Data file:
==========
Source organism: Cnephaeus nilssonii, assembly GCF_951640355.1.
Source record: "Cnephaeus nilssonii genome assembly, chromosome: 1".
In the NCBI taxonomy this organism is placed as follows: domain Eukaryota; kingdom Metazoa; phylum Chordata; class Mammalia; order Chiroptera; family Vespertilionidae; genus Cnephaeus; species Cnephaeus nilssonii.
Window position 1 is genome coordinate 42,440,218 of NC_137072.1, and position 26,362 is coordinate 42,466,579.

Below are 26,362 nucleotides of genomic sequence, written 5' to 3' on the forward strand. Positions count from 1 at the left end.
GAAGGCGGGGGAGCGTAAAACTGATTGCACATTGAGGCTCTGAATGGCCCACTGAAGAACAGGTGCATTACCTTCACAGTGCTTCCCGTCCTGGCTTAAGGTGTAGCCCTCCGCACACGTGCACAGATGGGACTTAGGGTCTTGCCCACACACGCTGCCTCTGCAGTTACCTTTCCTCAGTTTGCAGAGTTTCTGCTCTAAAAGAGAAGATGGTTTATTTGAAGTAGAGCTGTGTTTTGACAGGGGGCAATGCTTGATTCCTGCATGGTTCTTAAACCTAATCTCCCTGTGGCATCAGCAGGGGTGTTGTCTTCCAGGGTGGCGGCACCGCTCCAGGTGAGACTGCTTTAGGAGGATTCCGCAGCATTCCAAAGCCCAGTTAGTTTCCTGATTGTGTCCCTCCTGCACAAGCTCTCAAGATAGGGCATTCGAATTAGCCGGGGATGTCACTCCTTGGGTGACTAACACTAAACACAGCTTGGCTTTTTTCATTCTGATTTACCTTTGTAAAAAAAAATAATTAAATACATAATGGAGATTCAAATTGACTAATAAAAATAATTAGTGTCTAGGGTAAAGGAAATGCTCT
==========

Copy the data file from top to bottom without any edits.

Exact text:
Source organism: Cnephaeus nilssonii, assembly GCF_951640355.1.
Source record: "Cnephaeus nilssonii genome assembly, chromosome: 1".
In the NCBI taxonomy this organism is placed as follows: domain Eukaryota; kingdom Metazoa; phylum Chordata; class Mammalia; order Chiroptera; family Vespertilionidae; genus Cnephaeus; species Cnephaeus nilssonii.
Window position 1 is genome coordinate 42,440,218 of NC_137072.1, and position 26,362 is coordinate 42,466,579.

Below are 26,362 nucleotides of genomic sequence, written 5' to 3' on the forward strand. Positions count from 1 at the left end.
GAAGGCGGGGGAGCGTAAAACTGATTGCACATTGAGGCTCTGAATGGCCCACTGAAGAACAGGTGCATTACCTTCACAGTGCTTCCCGTCCTGGCTTAAGGTGTAGCCCTCCGCACACGTGCACAGATGGGACTTAGGGTCTTGCCCACACACGCTGCCTCTGCAGTTACCTTTCCTCAGTTTGCAGAGTTTCTGCTCTAAAAGAGAAGATGGTTTATTTGAAGTAGAGCTGTGTTTTGACAGGGGGCAATGCTTGATTCCTGCATGGTTCTTAAACCTAATCTCCCTGTGGCATCAGCAGGGGTGTTGTCTTCCAGGGTGGCGGCACCGCTCCAGGTGAGACTGCTTTAGGAGGATTCCGCAGCATTCCAAAGCCCAGTTAGTTTCCTGATTGTGTCCCTCCTGCACAAGCTCTCAAGATAGGGCATTCGAATTAGCCGGGGATGTCACTCCTTGGGTGACTAACACTAAACACAGCTTGGCTTTTTTCATTCTGATTTACCTTTGTAAAAAAAAATAATTAAATACATAATGGAGATTCAAATTGACTAATAAAAATAATTAGTGTCTAGGGTAAAGGAAATGCTCT